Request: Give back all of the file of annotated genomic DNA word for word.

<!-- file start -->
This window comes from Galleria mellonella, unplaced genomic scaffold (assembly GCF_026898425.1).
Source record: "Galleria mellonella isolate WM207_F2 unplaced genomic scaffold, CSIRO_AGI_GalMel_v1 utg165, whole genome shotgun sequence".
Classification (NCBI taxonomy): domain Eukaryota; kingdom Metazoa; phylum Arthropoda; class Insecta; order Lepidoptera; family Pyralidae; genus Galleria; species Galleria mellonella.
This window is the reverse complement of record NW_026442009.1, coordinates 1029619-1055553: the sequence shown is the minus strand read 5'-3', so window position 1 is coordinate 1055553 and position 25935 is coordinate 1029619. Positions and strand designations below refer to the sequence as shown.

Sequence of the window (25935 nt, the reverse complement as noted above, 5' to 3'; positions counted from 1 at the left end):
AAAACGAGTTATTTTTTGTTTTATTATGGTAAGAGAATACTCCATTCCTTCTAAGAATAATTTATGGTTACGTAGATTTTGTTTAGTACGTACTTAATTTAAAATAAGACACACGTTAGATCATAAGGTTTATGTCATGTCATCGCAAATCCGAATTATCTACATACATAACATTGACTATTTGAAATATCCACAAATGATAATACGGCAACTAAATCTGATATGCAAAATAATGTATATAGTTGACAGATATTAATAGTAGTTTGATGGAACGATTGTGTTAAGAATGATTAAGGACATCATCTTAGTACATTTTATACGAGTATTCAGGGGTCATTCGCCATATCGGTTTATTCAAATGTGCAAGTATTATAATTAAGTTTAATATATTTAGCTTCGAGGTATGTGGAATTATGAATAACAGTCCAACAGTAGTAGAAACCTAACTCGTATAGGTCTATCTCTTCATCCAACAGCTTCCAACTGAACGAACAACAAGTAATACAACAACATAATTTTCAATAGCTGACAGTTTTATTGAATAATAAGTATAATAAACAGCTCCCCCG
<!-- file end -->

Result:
This window comes from Galleria mellonella, unplaced genomic scaffold (assembly GCF_026898425.1).
Source record: "Galleria mellonella isolate WM207_F2 unplaced genomic scaffold, CSIRO_AGI_GalMel_v1 utg165, whole genome shotgun sequence".
Classification (NCBI taxonomy): domain Eukaryota; kingdom Metazoa; phylum Arthropoda; class Insecta; order Lepidoptera; family Pyralidae; genus Galleria; species Galleria mellonella.
This window is the reverse complement of record NW_026442009.1, coordinates 1029619-1055553: the sequence shown is the minus strand read 5'-3', so window position 1 is coordinate 1055553 and position 25935 is coordinate 1029619. Positions and strand designations below refer to the sequence as shown.

Sequence of the window (25935 nt, the reverse complement as noted above, 5' to 3'; positions counted from 1 at the left end):
AAAACGAGTTATTTTTTGTTTTATTATGGTAAGAGAATACTCCATTCCTTCTAAGAATAATTTATGGTTACGTAGATTTTGTTTAGTACGTACTTAATTTAAAATAAGACACACGTTAGATCATAAGGTTTATGTCATGTCATCGCAAATCCGAATTATCTACATACATAACATTGACTATTTGAAATATCCACAAATGATAATACGGCAACTAAATCTGATATGCAAAATAATGTATATAGTTGACAGATATTAATAGTAGTTTGATGGAACGATTGTGTTAAGAATGATTAAGGACATCATCTTAGTACATTTTATACGAGTATTCAGGGGTCATTCGCCATATCGGTTTATTCAAATGTGCAAGTATTATAATTAAGTTTAATATATTTAGCTTCGAGGTATGTGGAATTATGAATAACAGTCCAACAGTAGTAGAAACCTAACTCGTATAGGTCTATCTCTTCATCCAACAGCTTCCAACTGAACGAACAACAAGTAATACAACAACATAATTTTCAATAGCTGACAGTTTTATTGAATAATAAGTATAATAAACAGCTCCCCCG